We used Cox regression to estimate hazard ratios (HRs) and 95% confidence intervals (95% CIs). In drinking water analyses, we compared average nitrate exposure quartiles with the lowest exposure category (Q1). We divided years > ½-MCL at the median (4 years) and compared with those having no years of exposure at this level. We evaluated the linearity of these relationships by modeling the exposures as continuous variables and by including cubic splines and quadratic exposure terms. The nonparametric analyses showed no statistically significant evidence of nonlinear relationships (data not shown), so we present only natural log–transformed (ln-transformed) results for continuous models in addition to those from categorical analyses. Because no measurement data were available for private wells, we compared women on private well water with women on PWS in Q1 of average nitrate exposure. In dietary analyses, we estimated relative risks for quartiles of dietary nitrate and nitrite overall and by nitrite intakes from plant, animal, and processed meat sources. We evaluated a number of potential confounders ascertained from the baseline questionnaire in models of both diet and water exposures. Covariates were selected for inclusion in a stepwise fashion and were retained based on a ≥ 10% change in the effect estimate and included sociodemographic and lifestyle characteristics and history of various site-specific cancers among first-degree female relatives. Smoking status (never, former, current smoker) was assessed at baseline and in the 1992, 1997, and 2004 follow-up surveys, with participation rates of 82.6%, 79.1%, and 68.3%, respectively. We modeled the most recent smoking status available and pack-years of smoking (0, ≤ 1 to 19, 20 to 39, ≥ 40) reported at baseline, the only survey in which both smoking intensity and duration were assessed. We evaluated separate adjustments for smoking intensity and duration in all models. We computed age-adjusted associations (Model 1), ran multivariable models further adjusted for smoking status and baseline pack-years (Model 2), and then additionally adjusted these models for ln-transformed TTHM concentration (Model 3). Dietary models were adjusted for smoking status, age, and total calorie intake, and mutually adjusted for ln-transformed continuous dietary nitrate or nitrite intake.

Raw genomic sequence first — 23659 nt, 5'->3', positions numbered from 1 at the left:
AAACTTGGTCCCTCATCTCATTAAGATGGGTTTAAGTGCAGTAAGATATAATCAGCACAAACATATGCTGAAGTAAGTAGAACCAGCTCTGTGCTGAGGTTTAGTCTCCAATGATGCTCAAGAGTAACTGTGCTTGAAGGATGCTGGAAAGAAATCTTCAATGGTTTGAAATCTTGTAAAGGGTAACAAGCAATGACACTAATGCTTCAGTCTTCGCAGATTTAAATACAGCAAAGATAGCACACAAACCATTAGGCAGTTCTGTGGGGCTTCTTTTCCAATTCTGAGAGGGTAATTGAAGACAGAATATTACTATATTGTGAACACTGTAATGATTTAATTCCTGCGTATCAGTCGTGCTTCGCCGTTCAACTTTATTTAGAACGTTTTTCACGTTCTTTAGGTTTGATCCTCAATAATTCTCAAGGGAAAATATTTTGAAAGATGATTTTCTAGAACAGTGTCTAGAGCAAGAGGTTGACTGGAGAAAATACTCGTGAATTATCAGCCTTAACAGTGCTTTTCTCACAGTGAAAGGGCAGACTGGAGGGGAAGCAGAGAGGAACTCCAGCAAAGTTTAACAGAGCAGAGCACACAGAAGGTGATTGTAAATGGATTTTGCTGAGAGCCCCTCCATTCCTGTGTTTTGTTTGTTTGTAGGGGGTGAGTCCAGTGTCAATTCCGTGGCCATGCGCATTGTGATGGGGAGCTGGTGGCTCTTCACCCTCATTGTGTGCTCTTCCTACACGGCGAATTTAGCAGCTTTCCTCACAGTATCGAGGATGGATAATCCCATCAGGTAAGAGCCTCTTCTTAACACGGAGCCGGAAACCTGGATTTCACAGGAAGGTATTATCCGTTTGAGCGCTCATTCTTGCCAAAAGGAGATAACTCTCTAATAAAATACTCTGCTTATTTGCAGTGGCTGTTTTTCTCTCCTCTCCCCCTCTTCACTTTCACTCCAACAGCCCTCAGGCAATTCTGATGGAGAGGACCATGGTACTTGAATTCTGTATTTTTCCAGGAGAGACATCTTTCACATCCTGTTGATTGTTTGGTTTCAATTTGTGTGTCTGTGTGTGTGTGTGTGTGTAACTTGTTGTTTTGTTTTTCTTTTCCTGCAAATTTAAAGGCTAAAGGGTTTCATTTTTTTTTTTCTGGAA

We tested for linear trends by modeling continuous variables derived from the median value within each exposure category. We assessed effect modification by TTHM (< median or ≥ median) and smoking status (never, former, or current) by estimating HRs relative to common jointly low-exposed reference groups of those with the lowest levels of average nitrate or 0 years > 5 mg/L and the lowest level of the modifier (< median TTHM and nonsmokers, respectively). The common reference group for vitamin C analyses was low nitrate and ≥ median vitamin C, the group of women with the a priori–assumed lowest risk, given that vitamin C is known to inhibit intragastric nitrosation under certain conditions. We used likelihood ratio tests comparing the fit of models with and without product interaction terms to derive an overall interaction p-value for each potential effect modifier.